My first rotation after my holiday break was Medicine. Medicine was an interesting rotation, full of interesting people. Again, like the two other clinical rotations I’ve done, I saw a variety of medical issues. While it felt like there was more variety of nutrition diagnoses in the Medicine rotation compared to the Psychiatry and SCI rotations, there were still trends. I conducted many diabetes educations and spoke with many patients about reducing salt intake. Courtesy of the GI team, I observed a colonoscopy which was kind of neat.
As I continue through my clinical rotations, my patients are becoming increasingly more complex. In Psychiatry and SCI, I would end up with 1-2 nutrition diagnoses per patient. In Medicine, it was more along the lines of 1-3. Sometimes we (my preceptor and I) had nutrition consults placed, in addition to the normal assessments and follow-ups we had.
Medicine is much more acute care than the Psychiatry and SCI rotations. In Psychiatry and SCI, the patients were in the hospital for anywhere from 7-90 days. Sometimes patients in those wards had even longer stays. In Medicine, the patients were not typically in the hospital for very long. Most were there for a procedure and would only be in the ward 2-3 days. Some transferred from the ICU to the ward once they were stable. Some of the patients ended up in ICU. Since Medicine is an acute care rotation, I didn’t follow the patients long term. Some of the patients needed long-term follow-up with a dietitian so I ended up handing out a lot of referrals and phone numbers and encouraging patients to call once they were home.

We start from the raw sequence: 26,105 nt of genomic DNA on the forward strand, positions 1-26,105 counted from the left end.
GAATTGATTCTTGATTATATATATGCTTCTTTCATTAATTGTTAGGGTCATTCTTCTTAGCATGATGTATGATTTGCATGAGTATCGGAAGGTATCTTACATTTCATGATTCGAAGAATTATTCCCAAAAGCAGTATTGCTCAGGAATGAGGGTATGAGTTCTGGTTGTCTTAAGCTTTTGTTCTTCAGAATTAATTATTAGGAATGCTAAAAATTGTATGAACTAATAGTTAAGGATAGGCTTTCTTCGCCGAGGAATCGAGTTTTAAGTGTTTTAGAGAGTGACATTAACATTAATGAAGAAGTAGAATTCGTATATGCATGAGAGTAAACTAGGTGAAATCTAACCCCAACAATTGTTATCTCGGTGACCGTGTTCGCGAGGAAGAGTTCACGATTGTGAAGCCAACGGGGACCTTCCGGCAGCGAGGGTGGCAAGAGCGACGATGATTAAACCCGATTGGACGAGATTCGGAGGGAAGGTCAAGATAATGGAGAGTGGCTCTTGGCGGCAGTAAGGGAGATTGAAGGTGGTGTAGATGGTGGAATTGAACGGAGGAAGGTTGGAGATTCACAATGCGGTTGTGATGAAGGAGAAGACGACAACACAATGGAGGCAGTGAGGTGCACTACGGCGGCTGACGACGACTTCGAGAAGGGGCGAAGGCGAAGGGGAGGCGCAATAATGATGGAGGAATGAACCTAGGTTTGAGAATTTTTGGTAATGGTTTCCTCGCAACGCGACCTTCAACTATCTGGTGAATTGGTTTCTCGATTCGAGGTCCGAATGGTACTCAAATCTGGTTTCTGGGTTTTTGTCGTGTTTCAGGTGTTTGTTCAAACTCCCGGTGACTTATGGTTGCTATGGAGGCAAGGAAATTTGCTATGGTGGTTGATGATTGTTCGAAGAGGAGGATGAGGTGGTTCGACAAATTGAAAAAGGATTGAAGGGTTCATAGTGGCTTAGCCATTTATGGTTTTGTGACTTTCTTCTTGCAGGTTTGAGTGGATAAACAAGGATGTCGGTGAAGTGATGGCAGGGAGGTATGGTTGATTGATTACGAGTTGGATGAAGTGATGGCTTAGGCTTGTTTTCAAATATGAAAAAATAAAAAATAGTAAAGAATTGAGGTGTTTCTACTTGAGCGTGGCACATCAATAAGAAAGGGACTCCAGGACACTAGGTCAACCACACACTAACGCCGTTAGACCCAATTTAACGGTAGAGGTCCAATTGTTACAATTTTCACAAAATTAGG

During this rotation, I really had to learn how to decide when nutrition education is appropriate. As an RD-to-be, whenever I walk into a room to see a patient, I want to help them learn something to keep them from having to come back to the hospital for the same reason. However, sometimes the patients just don’t want the education. Sometimes, you just have to try to plant a little “seed” in the patient’s head and hope that they become interested later on. Sometimes, you have to try to approach the situation from a different way and change your topic entirely. Learning how to best provide nutrition education is probably going to be a lifelong challenge.
One of the most important things I learned during this rotation is how to introduce myself to other healthcare staff. When you start asking questions about a patient and a nurse or doctor responds “Who are you?” your answer should be “I’m with Dietetics” or “I’m from Nutrition” not a cheerfully delivered “I’m Christine!” (Yes, I did that, and yes, it was very airheaded and bubbly. It was actually a little funny, now that it’s in the past.) Best way to stave off any awkwardness is to introduce yourself as “Hi, I’m with Dietetics and I’ve got a few questions about [Patient’s name.]” You can give your name later, if necessary.
My Medicine rotation happened to coincide with that horrible Polar Vortex that made for (what everyone tells me was) an unusually cold St. Louis and a whole bunch of snow. Some of the RDs couldn’t make it in because their streets were too dangerous to drive. Others were late. Some, like me, ended up with car troubles because of the weather. It was amazing, though, to see everyone get together and figure out coverage.